I do not believe that conservatives should adopt the tactics of the left, which include thumbing their noses at laws to which they object.

    Anchovy in reply to nomadic100. | May 26, 2013 at 11:13 pm

    Agree. You can’t bitch about Justice not enforcing immigration or voting laws and cheer when local sheriffs decide not to enforce a law you don’t agree with.

      Ragspierre in reply to Anchovy. | May 27, 2013 at 7:47 am

      This is an argument I have had with people for years.

      If you say, for instance, you are a law-abiding person…PERIOD…

      you are waiting for the law that will make you a slave.

      We sometimes have a very high moral obligation to DISOBEY the law.


        Anchovy in reply to Ragspierre. | May 27, 2013 at 10:56 am

        That is an act of civil disobedience, which is different than the police or authorities choosing not enforcing a law.

          Ragspierre in reply to Anchovy. | May 27, 2013 at 1:05 pm

          It is also an act of obedience to the Constitution to refuse to obey a law that violates the Constitution.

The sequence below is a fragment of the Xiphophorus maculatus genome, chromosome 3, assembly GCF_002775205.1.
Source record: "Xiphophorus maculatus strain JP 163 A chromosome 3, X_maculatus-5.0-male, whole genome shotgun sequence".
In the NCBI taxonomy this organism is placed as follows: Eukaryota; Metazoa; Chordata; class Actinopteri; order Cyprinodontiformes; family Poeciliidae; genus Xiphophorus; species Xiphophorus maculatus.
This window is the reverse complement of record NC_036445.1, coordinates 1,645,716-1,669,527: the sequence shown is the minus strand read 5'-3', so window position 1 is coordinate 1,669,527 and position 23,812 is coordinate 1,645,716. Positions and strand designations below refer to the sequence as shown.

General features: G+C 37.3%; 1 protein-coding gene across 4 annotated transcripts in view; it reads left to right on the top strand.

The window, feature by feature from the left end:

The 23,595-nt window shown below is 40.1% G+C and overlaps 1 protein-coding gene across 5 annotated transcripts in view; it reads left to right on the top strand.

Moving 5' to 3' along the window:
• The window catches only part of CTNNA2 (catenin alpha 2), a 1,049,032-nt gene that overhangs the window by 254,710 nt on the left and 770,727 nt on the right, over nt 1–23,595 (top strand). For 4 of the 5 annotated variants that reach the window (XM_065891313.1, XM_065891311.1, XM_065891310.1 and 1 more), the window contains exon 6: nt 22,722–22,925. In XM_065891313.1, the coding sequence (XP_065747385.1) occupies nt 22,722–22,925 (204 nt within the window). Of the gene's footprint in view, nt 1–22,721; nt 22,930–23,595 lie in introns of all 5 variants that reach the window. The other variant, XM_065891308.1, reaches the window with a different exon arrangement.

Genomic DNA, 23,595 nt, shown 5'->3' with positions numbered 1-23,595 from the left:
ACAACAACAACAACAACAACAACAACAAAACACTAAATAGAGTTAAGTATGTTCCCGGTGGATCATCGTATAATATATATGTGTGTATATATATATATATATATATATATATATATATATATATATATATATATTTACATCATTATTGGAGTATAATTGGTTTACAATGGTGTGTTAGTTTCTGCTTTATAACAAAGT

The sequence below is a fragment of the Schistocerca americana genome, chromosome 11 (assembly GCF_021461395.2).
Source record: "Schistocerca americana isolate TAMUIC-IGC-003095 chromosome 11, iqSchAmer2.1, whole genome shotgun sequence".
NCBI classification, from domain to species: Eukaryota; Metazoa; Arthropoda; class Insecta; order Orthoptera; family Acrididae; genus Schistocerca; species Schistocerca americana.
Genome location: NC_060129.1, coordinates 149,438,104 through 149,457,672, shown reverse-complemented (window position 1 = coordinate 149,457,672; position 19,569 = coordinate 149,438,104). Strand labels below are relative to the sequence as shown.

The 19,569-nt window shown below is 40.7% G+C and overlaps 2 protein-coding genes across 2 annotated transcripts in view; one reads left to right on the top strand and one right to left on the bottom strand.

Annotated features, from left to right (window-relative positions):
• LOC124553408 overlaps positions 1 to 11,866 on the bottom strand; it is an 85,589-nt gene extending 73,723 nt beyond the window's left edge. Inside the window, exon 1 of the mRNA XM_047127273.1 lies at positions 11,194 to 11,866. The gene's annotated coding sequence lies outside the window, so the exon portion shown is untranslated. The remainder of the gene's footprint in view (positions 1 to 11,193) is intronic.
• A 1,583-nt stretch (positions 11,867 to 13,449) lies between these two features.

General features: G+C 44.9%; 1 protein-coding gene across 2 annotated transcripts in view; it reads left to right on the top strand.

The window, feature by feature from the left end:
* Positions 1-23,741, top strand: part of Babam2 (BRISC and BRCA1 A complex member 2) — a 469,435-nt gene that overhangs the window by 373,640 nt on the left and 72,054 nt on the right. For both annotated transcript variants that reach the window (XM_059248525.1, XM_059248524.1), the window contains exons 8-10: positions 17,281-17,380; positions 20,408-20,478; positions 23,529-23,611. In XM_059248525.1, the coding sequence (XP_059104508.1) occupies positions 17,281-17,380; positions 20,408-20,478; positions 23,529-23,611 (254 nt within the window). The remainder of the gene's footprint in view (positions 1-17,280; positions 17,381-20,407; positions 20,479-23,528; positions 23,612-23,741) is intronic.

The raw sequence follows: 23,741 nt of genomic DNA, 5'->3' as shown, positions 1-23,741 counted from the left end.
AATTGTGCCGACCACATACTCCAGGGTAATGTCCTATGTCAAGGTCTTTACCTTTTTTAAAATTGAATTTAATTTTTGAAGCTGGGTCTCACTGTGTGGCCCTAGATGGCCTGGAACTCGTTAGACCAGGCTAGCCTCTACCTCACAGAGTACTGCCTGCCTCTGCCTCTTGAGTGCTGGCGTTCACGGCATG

Or for a person in the military to disobey an unlawful order.

      Midwest Rhino in reply to Anchovy. | May 27, 2013 at 8:34 am

      Our country started with “lawbreakers” fighting tyranny. The action of sheriffs against laws they see as contrary to the constitution they swore to uphold. That seems a better first step than “waiting for slavery”, as Rags puts it.

      “The Law

      The law perverted! And the police powers of the state perverted along with it! The law, I say, not only turned from its proper purpose but made to follow an entirely contrary purpose! The law become the weapon of every kind of greed! Instead of checking crime, the law itself guilty of the evils it is supposed to punish!

      If this is true, it is a serious fact, and moral duty requires me to call the attention of my fellow-citizens to it.”

      Frederic Bastiat

    JerryB in reply to nomadic100. | May 26, 2013 at 11:37 pm

    I can’t agree. There can be unjust laws, something that goes beyond mere disagreement in policy. For example, if preaching Christian morality becomes a hate crime, what should police do? This is reality in Canada.

    The fundamentals of society have shifted so far that there is no longer any generally accepted basis for right and wrong, just and unjust. That doesn’t excuse police in enforcing unjust laws. The left would reduce our good cops to gestapo if they could, jailing folks for doing nothing more than living as they always have, but now run afoul of the left’s hatred of them.

      DevilsPrinciple in reply to JerryB. | May 27, 2013 at 12:27 am

      Well said, Jerry. Yours is a perspective that we don’t often hear in the US. I recommend others take heed of your admonition.

      J. W. in reply to JerryB. | May 27, 2013 at 1:36 pm